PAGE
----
Do You Have to Discard Sourdough Starter When You Feed It?

Many people start baking their own sourdough because they want to lessen their waste, so it’s surprising that part of the process is throwing starter away. However, it is part of starter maintenance, as it will grow in excess if you don’t get rid of some of it. Discarding and feeding the starter helps refresh it to its optimal baking state, ensuring a thriving colony of bacteria and yeast.

Some people throw the discard away or loosen it up with water so it goes down the drain, but you can also make use of it. See if any of your friends, family or neighbors would like a bit of their own starter. Otherwise, you can use it in your compost pile or in one of many discard recipes.

How Long Can a Sourdough Starter Go Without Feeding?

Thankfully, your starter is pretty resilient — it can go about a year in the fridge unfed before you might have to consider starting over. As long as it hasn’t hardened into a block and starts bubbling after around four feedings — bubbles are signs of fermentation, meaning the colony is still alive — it’s still good to bake with.

If you’ve left your starter at the back of the fridge for a very long time, you might be alarmed by the dark gray liquid sitting on top. However, this is just hooch — a perfectly normal byproduct of a hungry starter. The only time you have to worry is if you see colors like orange or pink. Those mean mold, indicating you have to restart your colony entirely. Anything outside of the light beige of the starter and the occasional dark hooch is a red flag.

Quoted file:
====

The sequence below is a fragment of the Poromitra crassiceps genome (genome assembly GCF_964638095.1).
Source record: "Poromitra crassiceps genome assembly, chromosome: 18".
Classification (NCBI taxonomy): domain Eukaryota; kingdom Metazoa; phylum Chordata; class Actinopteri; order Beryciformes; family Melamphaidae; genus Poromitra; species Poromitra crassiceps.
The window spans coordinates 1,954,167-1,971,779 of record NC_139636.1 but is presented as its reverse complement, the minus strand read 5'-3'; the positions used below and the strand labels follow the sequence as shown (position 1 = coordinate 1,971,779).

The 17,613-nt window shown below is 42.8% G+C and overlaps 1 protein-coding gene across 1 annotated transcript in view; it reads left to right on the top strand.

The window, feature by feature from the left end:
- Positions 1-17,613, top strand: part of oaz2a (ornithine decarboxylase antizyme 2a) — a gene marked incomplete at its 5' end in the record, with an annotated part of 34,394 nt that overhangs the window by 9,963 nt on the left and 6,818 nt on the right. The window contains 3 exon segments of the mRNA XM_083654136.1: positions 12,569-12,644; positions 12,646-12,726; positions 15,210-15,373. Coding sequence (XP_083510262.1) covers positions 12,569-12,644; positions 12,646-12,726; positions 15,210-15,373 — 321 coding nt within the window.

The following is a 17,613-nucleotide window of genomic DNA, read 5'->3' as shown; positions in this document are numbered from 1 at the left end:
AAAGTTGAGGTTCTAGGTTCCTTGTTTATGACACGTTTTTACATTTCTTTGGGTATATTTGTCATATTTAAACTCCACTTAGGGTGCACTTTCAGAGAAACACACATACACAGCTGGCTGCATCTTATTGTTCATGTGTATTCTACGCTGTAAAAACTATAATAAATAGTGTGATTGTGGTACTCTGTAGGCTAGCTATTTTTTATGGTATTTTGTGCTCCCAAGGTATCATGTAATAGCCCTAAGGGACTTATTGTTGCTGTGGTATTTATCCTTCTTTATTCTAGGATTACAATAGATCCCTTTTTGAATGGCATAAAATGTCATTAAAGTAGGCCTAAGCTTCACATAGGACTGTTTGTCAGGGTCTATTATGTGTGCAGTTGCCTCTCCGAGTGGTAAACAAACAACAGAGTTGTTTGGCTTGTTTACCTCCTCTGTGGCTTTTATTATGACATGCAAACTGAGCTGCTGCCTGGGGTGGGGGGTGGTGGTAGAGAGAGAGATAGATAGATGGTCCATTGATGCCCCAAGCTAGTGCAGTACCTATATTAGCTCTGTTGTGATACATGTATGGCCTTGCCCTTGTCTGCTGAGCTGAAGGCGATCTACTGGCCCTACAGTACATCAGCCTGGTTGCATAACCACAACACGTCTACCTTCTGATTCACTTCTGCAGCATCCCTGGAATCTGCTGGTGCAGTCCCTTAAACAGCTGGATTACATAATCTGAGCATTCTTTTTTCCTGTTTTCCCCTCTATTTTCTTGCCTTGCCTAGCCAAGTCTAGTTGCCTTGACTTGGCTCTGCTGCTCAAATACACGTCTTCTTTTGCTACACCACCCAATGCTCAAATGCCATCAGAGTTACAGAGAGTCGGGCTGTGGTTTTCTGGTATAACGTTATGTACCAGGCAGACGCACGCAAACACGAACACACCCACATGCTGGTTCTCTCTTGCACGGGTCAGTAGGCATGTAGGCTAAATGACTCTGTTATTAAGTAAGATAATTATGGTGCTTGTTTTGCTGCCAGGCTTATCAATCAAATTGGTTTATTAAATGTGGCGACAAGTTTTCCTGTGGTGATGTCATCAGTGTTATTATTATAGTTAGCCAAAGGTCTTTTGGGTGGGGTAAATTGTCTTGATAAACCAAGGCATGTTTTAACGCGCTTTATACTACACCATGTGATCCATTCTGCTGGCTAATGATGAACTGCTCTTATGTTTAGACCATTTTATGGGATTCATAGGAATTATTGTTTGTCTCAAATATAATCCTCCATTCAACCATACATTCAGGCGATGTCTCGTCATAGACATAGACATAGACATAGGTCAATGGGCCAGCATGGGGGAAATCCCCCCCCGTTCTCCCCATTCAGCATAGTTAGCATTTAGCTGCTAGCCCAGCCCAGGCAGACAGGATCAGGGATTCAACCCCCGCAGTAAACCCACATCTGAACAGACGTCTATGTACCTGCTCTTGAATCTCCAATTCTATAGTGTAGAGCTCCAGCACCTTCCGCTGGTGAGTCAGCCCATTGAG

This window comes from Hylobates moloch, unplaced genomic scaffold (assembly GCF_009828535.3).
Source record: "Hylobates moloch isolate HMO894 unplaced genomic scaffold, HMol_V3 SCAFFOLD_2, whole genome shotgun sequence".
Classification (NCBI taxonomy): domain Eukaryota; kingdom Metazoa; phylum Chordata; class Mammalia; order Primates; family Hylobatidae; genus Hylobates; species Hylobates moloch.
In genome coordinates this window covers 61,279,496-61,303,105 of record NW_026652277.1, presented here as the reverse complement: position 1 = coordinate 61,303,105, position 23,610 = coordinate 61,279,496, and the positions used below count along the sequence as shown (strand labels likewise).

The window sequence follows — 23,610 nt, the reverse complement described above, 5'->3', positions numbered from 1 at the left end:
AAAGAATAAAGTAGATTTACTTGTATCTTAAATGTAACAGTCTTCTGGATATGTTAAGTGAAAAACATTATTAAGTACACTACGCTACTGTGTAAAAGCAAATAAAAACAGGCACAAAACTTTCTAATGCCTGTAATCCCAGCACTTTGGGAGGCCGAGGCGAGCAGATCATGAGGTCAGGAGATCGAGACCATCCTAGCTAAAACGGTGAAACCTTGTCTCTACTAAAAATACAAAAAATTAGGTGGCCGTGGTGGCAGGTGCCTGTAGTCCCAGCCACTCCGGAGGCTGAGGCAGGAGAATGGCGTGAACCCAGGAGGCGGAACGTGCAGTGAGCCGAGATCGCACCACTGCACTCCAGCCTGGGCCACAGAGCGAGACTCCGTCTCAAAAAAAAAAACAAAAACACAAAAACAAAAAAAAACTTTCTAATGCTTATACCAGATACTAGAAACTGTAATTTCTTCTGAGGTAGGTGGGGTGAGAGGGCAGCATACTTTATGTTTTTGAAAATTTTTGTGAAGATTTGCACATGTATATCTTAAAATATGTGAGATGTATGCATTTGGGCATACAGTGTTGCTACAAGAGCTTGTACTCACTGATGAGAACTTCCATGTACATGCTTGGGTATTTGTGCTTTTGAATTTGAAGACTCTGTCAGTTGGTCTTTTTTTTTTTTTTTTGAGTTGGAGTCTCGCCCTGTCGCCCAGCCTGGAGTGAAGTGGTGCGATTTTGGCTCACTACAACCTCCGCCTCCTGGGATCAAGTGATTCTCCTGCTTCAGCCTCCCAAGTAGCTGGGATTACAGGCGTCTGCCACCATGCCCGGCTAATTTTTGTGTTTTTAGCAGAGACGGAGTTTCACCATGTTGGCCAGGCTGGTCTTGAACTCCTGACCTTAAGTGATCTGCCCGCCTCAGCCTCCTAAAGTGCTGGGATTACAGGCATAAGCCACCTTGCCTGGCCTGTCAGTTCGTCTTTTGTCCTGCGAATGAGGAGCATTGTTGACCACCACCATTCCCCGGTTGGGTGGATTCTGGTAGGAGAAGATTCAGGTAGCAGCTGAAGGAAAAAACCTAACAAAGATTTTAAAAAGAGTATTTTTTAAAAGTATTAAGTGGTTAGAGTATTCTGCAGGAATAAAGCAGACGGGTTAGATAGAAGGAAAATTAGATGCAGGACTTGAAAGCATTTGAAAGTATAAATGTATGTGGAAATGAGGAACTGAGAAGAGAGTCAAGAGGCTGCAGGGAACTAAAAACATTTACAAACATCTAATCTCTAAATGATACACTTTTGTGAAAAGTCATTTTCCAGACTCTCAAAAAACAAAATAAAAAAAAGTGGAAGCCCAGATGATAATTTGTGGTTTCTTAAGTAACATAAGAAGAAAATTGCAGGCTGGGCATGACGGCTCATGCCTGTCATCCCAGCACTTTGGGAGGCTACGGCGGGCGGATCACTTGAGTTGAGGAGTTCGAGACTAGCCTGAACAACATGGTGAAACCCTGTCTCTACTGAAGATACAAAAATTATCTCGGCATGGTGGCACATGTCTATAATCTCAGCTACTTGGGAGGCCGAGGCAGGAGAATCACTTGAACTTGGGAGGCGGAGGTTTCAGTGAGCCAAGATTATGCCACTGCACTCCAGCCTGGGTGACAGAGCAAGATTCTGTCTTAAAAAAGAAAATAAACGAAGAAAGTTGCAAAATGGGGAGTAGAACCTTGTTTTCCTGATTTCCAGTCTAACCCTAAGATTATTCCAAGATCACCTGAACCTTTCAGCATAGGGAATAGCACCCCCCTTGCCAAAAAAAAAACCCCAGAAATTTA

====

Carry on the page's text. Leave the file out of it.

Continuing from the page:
How to Feed a Sourdough Starter When You Haven’t in Months

Starters take a bit of work to maintain and not everybody wants to do it forever. When you’re craving a sourdough loaf after more than a few months of not feeding your starter, mix ½ cup starter, and 56g each of warm water and flour. Place the mixture in a jar with two rubber bands — one where the starter begins and another where it should rise to to double in size.

You might see the starter bubbling in the same day if it’s warm out, but the process goes much slower when it’s cold. It can take a few feedings to wake the yeast and bacteria back up — especially depending on how long it’s been since it’s been fed — so don’t worry if it’s not bubbling yet.

Wait until the start is reliably doubling in size after 6–8 hours before you start baking with it again. It’s just had a long sleep, so it needs a bit of time before it’s at full strength again.

Feeding Your Sourdough Starter for Gorgeous Loaves

Humans figured out how to make sourdough thousands of years ago without technology, so have faith that you can learn how to feed your sourdough starter. The steps are easy, but keeping up with the feedings can be a juggle for beginners. You’re well on your way to baking beautiful loaves of bread with this handy guide.